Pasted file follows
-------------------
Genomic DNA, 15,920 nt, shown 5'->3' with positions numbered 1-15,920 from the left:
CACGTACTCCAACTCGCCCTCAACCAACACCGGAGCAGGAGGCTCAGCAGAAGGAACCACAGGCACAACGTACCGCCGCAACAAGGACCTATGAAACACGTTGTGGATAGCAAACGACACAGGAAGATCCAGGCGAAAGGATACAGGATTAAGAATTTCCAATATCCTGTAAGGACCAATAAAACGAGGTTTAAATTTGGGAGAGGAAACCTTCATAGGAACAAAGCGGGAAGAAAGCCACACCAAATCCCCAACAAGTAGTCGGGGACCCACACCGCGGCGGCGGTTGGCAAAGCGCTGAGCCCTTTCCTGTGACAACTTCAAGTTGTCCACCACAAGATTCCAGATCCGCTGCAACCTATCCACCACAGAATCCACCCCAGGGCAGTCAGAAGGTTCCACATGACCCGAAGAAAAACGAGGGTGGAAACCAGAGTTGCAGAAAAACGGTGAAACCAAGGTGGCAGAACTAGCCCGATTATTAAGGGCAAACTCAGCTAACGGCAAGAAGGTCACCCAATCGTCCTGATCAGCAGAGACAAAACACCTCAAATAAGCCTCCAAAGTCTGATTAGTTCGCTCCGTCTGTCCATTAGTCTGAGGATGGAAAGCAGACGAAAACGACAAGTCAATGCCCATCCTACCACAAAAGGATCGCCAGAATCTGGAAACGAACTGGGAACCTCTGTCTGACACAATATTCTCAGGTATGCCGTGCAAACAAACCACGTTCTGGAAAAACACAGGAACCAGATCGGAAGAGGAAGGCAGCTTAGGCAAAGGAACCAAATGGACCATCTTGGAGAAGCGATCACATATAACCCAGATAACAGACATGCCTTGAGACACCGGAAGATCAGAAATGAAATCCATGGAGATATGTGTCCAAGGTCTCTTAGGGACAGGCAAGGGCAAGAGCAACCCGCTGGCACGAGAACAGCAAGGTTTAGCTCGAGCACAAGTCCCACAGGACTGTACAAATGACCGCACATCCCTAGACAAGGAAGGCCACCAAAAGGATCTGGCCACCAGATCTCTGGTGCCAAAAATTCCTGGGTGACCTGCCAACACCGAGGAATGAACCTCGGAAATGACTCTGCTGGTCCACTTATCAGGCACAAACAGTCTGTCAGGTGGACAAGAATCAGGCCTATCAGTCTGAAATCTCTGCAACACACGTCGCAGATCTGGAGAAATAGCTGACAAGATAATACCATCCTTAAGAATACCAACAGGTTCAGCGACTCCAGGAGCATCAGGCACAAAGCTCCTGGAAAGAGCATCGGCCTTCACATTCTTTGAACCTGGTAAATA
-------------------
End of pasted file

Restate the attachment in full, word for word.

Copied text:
Genomic DNA, 15,920 nt, shown 5'->3' with positions numbered 1-15,920 from the left:
CACGTACTCCAACTCGCCCTCAACCAACACCGGAGCAGGAGGCTCAGCAGAAGGAACCACAGGCACAACGTACCGCCGCAACAAGGACCTATGAAACACGTTGTGGATAGCAAACGACACAGGAAGATCCAGGCGAAAGGATACAGGATTAAGAATTTCCAATATCCTGTAAGGACCAATAAAACGAGGTTTAAATTTGGGAGAGGAAACCTTCATAGGAACAAAGCGGGAAGAAAGCCACACCAAATCCCCAACAAGTAGTCGGGGACCCACACCGCGGCGGCGGTTGGCAAAGCGCTGAGCCCTTTCCTGTGACAACTTCAAGTTGTCCACCACAAGATTCCAGATCCGCTGCAACCTATCCACCACAGAATCCACCCCAGGGCAGTCAGAAGGTTCCACATGACCCGAAGAAAAACGAGGGTGGAAACCAGAGTTGCAGAAAAACGGTGAAACCAAGGTGGCAGAACTAGCCCGATTATTAAGGGCAAACTCAGCTAACGGCAAGAAGGTCACCCAATCGTCCTGATCAGCAGAGACAAAACACCTCAAATAAGCCTCCAAAGTCTGATTAGTTCGCTCCGTCTGTCCATTAGTCTGAGGATGGAAAGCAGACGAAAACGACAAGTCAATGCCCATCCTACCACAAAAGGATCGCCAGAATCTGGAAACGAACTGGGAACCTCTGTCTGACACAATATTCTCAGGTATGCCGTGCAAACAAACCACGTTCTGGAAAAACACAGGAACCAGATCGGAAGAGGAAGGCAGCTTAGGCAAAGGAACCAAATGGACCATCTTGGAGAAGCGATCACATATAACCCAGATAACAGACATGCCTTGAGACACCGGAAGATCAGAAATGAAATCCATGGAGATATGTGTCCAAGGTCTCTTAGGGACAGGCAAGGGCAAGAGCAACCCGCTGGCACGAGAACAGCAAGGTTTAGCTCGAGCACAAGTCCCACAGGACTGTACAAATGACCGCACATCCCTAGACAAGGAAGGCCACCAAAAGGATCTGGCCACCAGATCTCTGGTGCCAAAAATTCCTGGGTGACCTGCCAACACCGAGGAATGAACCTCGGAAATGACTCTGCTGGTCCACTTATCAGGCACAAACAGTCTGTCAGGTGGACAAGAATCAGGCCTATCAGTCTGAAATCTCTGCAACACACGTCGCAGATCTGGAGAAATAGCTGACAAGATAATACCATCCTTAAGAATACCAACAGGTTCAGCGACTCCAGGAGCATCAGGCACAAAGCTCCTGGAAAGAGCATCGGCCTTCACATTCTTTGAACCTGGTAAATA